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21 Nov 2011

A serious antitrust challenge to .XXX ICANN

Manwin Licensing is a Luxembourg company that turns out to manage a large fraction of the mainstream porn available on the Internet. They run websites including (widely agreed to be the most popular porn site on the Net) as well as Playboy's online and TV properties. This week they and Digital Playground, a producer of porn video, sued ICANN and the ICM registry, which runs .XXX, on anti-trust grounds. In theory, .XXX was authorized by ICANN following the same rules as all of the other sponsored TLDs such as the uncontroversial .COOP and .AERO. Do they have a case?

Although ICM filed its application for .XXX along with the applications for the other new gTLDs, the process that led to its addition to the DNS root was, to put it mildly, far more tortuous than any other gTLD. It was rejected, the application revised, rejected, tentatively approved, rejected, ICM filed a third-party appeal which they won, then finally approved by the ICANN board under a threat of litigation. As this process went on, it increasingly became evident that most of the adult entertainment industry didn't and doesn't want .XXX, and that there was considerable opposition to it from both governments and a range of other organizations ranging from church groups, who somehow thought that it would lead to even more online porn than there is now, to free speech groups who though that it would lead to less. The choice for ICANN basically boiled down to a choice between a process argument, that ICM followed all the rules to the letter so ICANN should give them .XXX, and a merit argument that despite the history, .XXX is a mistake. The process argument won. (My position, documented in this blog, started in the process camp but ended up firmly on the merit side.)

Manwin's main complaint is that .XXX is designed to be a monopolistic shakedown of the porn industry. They claim that they have no interest in .XXX domains, yet they have to make defensive registrations of their brand names (e.g., to prevent squatting, and pay whatever price ICM sets. ICM has asserted, credibly in my view, that there will never be another porn TLD, due partly to the contract language for .XXX but mostly because governments would never let one through the new gTLD process. Hence, if you believe that porn TLDs are a separate market, ICM is the monopoly provider.

In support of the plaintiffs' position, they argue ("on information and belief", lawyer-speak for we'll prove it later, although nothing they say conflicts with what I know), that ICM basically defrauded ICANN during the application process, providing fake evidence of industry support both for .XXX and for IFFOR, the non-profit they set up to be the nominal sponsor of .XXX. In view of that, along with ICM's later coercive acts to get .XXX approved, ICM has no right to run any porn TLD, much less the only porn TLD

They then go on to argue that a porn TLD is different from other TLDs in that people care deeply about having their name associated with porn, much more than they do other things. If you do a thought experiment, and imagined how much a well known brand might care about, say, ORACLE.MUSEUM or ORACLE.AERO vs. ORACLE.XXX, that seems plausible. ("Oh, Larry, I always trigger on updates.")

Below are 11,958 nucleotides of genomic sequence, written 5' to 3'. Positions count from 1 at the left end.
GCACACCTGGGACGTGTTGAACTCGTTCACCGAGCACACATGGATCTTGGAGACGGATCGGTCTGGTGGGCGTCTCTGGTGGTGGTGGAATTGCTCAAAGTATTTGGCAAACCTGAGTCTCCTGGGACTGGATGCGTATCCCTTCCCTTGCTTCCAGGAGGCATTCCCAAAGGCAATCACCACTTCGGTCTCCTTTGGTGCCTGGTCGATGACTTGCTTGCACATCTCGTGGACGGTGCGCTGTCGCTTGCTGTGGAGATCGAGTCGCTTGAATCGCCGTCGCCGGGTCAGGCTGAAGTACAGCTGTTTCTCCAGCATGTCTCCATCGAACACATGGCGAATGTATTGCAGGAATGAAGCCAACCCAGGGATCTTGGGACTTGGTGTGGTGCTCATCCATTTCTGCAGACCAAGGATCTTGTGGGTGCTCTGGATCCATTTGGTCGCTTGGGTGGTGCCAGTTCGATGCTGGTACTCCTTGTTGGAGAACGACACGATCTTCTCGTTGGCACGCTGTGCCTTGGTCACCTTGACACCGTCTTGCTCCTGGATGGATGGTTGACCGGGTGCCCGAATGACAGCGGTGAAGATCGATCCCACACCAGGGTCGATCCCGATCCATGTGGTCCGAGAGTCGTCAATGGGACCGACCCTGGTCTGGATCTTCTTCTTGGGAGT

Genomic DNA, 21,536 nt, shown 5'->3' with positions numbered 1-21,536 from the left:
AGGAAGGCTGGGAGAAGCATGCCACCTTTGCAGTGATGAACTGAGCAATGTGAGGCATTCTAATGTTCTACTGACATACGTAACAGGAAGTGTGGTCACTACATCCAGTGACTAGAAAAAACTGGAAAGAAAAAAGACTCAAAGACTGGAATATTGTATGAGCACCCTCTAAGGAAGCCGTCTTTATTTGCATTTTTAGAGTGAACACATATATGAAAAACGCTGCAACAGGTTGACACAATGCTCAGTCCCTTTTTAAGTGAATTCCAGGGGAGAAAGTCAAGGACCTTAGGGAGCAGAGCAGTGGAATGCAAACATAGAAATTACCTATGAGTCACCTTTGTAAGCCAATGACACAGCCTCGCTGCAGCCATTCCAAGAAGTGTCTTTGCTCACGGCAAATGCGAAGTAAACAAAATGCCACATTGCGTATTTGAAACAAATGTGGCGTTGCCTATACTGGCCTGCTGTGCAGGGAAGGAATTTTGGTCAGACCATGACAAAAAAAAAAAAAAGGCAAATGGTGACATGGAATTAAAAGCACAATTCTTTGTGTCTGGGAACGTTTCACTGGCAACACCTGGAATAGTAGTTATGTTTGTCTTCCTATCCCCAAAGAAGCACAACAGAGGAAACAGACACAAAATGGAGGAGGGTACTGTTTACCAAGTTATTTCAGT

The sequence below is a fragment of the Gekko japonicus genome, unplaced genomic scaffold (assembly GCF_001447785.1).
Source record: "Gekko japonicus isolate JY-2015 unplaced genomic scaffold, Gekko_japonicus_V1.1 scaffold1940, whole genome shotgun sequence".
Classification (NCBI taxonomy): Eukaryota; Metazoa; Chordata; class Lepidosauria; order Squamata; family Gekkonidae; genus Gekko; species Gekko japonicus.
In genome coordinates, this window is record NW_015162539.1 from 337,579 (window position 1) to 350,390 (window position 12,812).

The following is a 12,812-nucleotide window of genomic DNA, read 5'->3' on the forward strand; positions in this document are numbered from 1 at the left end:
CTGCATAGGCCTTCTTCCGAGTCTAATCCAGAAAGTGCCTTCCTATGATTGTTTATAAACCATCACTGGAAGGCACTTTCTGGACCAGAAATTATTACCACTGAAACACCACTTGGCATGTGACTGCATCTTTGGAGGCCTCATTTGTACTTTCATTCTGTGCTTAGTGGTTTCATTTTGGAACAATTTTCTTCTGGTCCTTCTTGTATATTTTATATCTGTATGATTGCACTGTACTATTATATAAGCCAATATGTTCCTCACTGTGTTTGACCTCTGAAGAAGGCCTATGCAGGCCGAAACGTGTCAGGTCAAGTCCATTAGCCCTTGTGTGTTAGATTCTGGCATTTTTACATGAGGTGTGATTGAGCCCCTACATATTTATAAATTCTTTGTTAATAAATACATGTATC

ICM provides a variety of ways to block names in .XXX, but the plaintiffs argue they're not adequate. As part of the startup process of .XXX, there was a "sunrise" period in which for $150 trademark owners could claim and block domains that exactly match their trademarks, and a landrush period to make preregistrations. Once regular registrations start in two weeks, domains are first come first served, $60/yr. Applicants can either get a community ID from IFFOR, if they're in the porn industry, or not. With an ID, a registered domain is live, without one it's just blocked. The applicants note that $60 is ten times the price in generic domains, and that a registrant has either all live domains or all blocked, so a porn company has no way to register a few domains it wants to use and block the rest. Since .XXX plans to require that live domains all contain actual porn (Stuart Lawley told me it'll be someone's job to check), this is not a ridiculous concern. ICM is also holding back some domains for sale at very high prices, up in the six figures. So far they've just been generic words, but there's nothing in the contract to keep them from jacking up the price on domains that are exact or close matches for well-known names in .COM.

They go on to note, somewhat less persuasively, that ICANN didn't offer anyone else a chance to bid on .XXX as they did at the .NET renewal, or put price caps in the contacts as they do for the unsponsored TLDs. That's true, but no different from other sponsored TLDs.

For remedies, the plaintiffs ask the court to block .XXX, or failing that to put the TLD out for competing bids from operators, or at least put price caps in the contract.

All in all, it's not a slam dunk, but there's clearly enough to go to discovery, and the records from both ICM and ICANN are likely to be very interesting. It's not obvious what effect this will have on the new TLD process, although if I were thinking about a new TLD, I would be less inclined to send in my $185,000 to apply for it until I saw how likely it was that a grumpy competitor with a lawsuit could take it away from me.

(Copy of complaint here.)

  posted at: 23:24 :: permanent link to this entry :: 0 comments
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